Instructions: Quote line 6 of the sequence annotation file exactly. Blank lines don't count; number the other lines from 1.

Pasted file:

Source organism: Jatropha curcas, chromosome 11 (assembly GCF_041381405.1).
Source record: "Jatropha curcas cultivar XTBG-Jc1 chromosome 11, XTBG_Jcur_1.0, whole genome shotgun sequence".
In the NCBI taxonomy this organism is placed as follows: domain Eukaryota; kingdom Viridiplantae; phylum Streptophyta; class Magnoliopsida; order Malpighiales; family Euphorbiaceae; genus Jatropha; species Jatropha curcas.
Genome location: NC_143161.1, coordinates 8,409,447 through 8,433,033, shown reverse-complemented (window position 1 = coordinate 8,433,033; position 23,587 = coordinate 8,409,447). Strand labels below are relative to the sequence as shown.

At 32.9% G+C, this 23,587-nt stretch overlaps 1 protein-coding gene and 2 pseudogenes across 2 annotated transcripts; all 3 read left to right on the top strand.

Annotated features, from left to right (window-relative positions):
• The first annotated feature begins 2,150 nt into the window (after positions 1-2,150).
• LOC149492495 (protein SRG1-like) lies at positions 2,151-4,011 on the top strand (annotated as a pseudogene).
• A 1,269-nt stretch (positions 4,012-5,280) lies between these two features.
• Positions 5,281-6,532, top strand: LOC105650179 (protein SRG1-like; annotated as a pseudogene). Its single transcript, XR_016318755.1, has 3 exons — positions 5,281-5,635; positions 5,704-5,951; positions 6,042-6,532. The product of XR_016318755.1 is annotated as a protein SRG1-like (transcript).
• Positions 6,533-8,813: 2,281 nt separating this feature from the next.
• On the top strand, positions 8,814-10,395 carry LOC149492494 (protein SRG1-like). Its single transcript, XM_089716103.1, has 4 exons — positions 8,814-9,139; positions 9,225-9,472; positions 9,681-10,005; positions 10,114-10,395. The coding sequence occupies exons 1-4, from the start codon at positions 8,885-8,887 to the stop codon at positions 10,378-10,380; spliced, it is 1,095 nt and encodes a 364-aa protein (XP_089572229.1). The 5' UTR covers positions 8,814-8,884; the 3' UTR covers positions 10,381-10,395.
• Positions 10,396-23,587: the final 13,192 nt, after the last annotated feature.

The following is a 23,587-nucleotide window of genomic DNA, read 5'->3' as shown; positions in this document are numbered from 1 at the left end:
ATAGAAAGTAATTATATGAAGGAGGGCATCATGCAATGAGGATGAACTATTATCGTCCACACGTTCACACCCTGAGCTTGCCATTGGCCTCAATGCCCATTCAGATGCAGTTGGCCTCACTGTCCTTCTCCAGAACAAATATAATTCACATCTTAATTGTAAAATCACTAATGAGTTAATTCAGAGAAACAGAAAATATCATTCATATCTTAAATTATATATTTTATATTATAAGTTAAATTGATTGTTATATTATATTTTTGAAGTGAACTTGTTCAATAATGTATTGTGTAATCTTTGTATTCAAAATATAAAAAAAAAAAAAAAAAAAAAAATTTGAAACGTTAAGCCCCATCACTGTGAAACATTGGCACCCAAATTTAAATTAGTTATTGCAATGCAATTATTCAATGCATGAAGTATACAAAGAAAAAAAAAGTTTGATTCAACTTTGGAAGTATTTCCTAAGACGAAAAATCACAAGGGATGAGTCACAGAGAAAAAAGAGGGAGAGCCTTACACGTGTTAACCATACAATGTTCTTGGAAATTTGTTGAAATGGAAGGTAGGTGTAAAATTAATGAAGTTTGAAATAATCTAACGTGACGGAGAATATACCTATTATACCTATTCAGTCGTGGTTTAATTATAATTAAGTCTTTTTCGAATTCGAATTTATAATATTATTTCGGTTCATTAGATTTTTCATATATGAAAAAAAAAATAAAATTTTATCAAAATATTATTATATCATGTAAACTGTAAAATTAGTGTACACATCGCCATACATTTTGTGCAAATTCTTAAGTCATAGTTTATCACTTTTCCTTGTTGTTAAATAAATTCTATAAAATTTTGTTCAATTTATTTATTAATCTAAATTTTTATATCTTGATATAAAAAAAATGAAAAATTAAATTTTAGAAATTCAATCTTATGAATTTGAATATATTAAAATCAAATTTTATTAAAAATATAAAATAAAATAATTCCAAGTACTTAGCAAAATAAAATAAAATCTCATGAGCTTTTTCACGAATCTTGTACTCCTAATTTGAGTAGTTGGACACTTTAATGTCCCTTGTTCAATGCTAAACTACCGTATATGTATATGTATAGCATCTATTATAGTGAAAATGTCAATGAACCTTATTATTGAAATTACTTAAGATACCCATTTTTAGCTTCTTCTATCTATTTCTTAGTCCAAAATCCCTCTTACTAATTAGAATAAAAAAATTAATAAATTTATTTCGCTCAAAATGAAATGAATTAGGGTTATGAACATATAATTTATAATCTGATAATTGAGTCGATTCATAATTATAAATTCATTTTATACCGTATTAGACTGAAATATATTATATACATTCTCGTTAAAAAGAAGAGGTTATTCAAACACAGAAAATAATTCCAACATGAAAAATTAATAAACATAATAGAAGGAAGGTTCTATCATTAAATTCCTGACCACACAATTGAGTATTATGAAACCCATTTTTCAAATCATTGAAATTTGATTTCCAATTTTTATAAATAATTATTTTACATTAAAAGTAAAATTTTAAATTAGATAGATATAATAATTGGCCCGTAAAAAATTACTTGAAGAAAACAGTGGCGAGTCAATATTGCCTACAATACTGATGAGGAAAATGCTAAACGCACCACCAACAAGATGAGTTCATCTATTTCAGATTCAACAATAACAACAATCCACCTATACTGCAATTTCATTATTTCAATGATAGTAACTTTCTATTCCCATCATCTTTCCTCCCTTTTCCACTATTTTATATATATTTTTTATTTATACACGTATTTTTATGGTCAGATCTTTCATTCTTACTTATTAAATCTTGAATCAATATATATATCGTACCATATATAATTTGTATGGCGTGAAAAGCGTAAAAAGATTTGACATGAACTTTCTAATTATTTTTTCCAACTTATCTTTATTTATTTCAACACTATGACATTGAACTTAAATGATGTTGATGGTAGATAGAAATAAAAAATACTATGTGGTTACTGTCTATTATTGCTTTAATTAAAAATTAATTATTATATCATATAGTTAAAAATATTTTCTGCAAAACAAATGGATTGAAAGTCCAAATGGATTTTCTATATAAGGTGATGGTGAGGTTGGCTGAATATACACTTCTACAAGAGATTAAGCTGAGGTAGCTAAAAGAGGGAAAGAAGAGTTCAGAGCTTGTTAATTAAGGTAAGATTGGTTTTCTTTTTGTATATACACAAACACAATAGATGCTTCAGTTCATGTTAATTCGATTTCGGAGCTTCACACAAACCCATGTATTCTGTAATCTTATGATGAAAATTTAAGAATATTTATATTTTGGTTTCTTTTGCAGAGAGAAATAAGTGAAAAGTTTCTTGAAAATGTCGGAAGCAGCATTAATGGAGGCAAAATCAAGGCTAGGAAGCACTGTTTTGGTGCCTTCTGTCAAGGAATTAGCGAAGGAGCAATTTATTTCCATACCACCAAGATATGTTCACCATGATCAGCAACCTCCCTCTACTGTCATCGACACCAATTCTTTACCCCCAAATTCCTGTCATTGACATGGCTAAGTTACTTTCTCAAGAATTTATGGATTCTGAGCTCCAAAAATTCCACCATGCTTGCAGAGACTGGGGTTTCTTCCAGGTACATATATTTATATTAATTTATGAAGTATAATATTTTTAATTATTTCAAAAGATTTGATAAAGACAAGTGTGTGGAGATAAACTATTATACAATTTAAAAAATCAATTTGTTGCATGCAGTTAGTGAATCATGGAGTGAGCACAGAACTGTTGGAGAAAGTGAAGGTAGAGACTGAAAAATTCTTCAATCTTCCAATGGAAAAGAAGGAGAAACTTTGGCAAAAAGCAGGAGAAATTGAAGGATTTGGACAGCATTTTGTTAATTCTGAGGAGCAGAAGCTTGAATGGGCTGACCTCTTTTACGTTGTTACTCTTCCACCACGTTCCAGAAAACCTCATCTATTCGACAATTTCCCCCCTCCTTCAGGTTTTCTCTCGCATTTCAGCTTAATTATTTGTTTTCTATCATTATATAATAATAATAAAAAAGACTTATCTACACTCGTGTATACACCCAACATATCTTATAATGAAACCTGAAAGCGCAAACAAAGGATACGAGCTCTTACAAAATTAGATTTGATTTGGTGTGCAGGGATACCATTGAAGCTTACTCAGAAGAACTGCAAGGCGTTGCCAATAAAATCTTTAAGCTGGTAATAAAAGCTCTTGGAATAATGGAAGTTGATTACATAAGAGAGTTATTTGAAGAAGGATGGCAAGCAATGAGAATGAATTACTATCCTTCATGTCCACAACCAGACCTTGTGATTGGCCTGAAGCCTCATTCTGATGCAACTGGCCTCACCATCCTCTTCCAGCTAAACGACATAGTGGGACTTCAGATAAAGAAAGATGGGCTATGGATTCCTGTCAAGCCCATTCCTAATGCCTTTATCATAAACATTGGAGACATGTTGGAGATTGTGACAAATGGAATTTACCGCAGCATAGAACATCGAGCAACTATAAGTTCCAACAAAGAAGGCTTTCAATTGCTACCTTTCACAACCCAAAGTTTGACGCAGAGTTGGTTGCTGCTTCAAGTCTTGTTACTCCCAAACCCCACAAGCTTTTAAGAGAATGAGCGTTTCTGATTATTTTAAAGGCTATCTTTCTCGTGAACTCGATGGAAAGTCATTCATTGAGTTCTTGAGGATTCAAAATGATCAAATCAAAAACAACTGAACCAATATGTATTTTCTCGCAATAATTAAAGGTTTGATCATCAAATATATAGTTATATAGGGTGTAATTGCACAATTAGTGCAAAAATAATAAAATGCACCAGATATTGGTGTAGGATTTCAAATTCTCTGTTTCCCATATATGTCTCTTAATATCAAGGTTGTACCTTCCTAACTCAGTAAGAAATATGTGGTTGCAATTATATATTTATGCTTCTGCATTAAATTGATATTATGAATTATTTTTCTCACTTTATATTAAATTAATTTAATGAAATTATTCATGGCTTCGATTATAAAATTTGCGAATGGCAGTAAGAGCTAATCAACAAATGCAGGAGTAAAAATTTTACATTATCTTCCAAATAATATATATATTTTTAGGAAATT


Annotated features, from left to right (window-relative positions):